If, as Boccaccio reports about the Trapanian giant, a man of 200 cubits (which makes 400 geometric feet or 600 palms) had ever existed in the world, he would almost certainly have equaled the size of any tower. No colossus has ever been erected in the world which exceeded a few parasangs3. Here the diligent Reader may draw conclusions about the monster’s habitat, nourishment, and tyranny: for what dwelling could accommodate such vastness? What nourishment could be sufficient for such a maw? Certainly a whole flock of sheep and goats would barely have been enough for one day’s sustenance. An ox would be but a snack. For a drink he would surely have drained fountains and rivers. What clothes could fit such bulk? Certainly a ship’s sail could not have been anything but a small sash to him, and it would take 50 of them sewn together to make his clothes. Beech and fir trees could be nothing but a small, slender staff. But pray, what animal would have been safe from such savageness of such great speed that just one step would be 50 steps for an ordinary man? A blow of his fist or heel alone could flatten walls and houses, however firm and solid. He would have cut down whole armies no differently than a reaper cuts crops. I leave the innumerable other questions which occur to the diligent Reader to be unraveled by proportional reckoning, and so on with the rest of the giants, the vastness of whom we have demonstrated in the preceding table. But in order that the Reader examine the matter more closely, I have derived a diagram to be placed nearby, from which you may learn the proportion of ordinary men to the size of the aforementioned giants.4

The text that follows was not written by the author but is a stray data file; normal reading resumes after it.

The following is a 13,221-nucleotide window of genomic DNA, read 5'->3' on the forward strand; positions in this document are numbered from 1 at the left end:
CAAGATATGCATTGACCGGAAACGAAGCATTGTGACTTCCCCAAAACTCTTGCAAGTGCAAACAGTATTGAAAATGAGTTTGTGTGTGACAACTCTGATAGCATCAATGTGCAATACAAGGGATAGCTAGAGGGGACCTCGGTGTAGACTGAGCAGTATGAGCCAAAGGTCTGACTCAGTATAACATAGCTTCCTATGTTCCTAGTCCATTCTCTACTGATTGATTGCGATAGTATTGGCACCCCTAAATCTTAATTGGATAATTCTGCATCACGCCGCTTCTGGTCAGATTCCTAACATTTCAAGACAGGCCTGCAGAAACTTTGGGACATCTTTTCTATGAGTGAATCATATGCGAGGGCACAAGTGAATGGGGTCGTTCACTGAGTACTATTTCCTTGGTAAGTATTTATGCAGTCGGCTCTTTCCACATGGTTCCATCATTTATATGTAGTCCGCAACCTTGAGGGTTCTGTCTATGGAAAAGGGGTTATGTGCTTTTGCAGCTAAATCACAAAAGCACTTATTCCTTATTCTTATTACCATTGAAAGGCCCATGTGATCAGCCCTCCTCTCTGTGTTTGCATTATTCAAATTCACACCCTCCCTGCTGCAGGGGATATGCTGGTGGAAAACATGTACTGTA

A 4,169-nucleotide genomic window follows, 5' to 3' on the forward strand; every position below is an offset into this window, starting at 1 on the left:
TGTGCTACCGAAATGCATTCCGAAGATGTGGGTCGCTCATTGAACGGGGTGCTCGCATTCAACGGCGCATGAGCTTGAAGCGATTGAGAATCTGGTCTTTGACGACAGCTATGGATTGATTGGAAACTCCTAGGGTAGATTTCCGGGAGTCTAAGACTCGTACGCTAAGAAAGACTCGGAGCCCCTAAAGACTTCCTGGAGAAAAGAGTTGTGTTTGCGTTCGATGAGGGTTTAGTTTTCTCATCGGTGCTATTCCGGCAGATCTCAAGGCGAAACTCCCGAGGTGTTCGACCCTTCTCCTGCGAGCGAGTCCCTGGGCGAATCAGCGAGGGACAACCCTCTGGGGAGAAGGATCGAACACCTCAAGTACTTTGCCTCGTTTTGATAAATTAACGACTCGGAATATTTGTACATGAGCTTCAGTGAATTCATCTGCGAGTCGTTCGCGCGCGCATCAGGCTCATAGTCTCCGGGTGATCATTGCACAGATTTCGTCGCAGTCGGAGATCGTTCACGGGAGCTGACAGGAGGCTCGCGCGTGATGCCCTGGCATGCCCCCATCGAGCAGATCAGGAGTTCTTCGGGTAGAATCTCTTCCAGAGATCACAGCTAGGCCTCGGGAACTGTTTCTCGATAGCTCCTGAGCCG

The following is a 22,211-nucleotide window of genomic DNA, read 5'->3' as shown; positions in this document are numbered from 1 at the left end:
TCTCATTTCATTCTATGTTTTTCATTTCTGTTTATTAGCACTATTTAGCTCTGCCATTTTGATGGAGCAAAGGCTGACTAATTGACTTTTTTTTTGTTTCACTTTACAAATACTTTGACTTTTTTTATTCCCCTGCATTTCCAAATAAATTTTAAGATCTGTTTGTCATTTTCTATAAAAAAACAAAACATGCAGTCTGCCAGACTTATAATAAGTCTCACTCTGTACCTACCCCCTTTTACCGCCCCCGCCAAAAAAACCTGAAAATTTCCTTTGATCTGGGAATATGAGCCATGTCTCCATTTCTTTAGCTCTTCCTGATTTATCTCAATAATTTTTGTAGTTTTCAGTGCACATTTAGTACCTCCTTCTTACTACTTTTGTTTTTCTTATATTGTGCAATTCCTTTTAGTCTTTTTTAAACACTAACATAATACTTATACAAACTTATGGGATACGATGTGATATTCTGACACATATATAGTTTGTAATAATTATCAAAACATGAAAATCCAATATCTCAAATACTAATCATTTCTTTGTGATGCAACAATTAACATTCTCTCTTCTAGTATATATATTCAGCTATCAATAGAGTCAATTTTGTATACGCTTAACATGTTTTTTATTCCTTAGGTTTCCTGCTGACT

To my delight Kircher makes good on his promise of a diagram and provides this instructional sketch of several men in their underpants.
I wish I could reproduce more of Kircher’s essay on the topic because it’s a complete delight, but then you might as well just grab a copy and enjoy it for yourself (immediately after learning Latin, of course). I’ll skip straight to Kircher’s great insight about the Cyclops: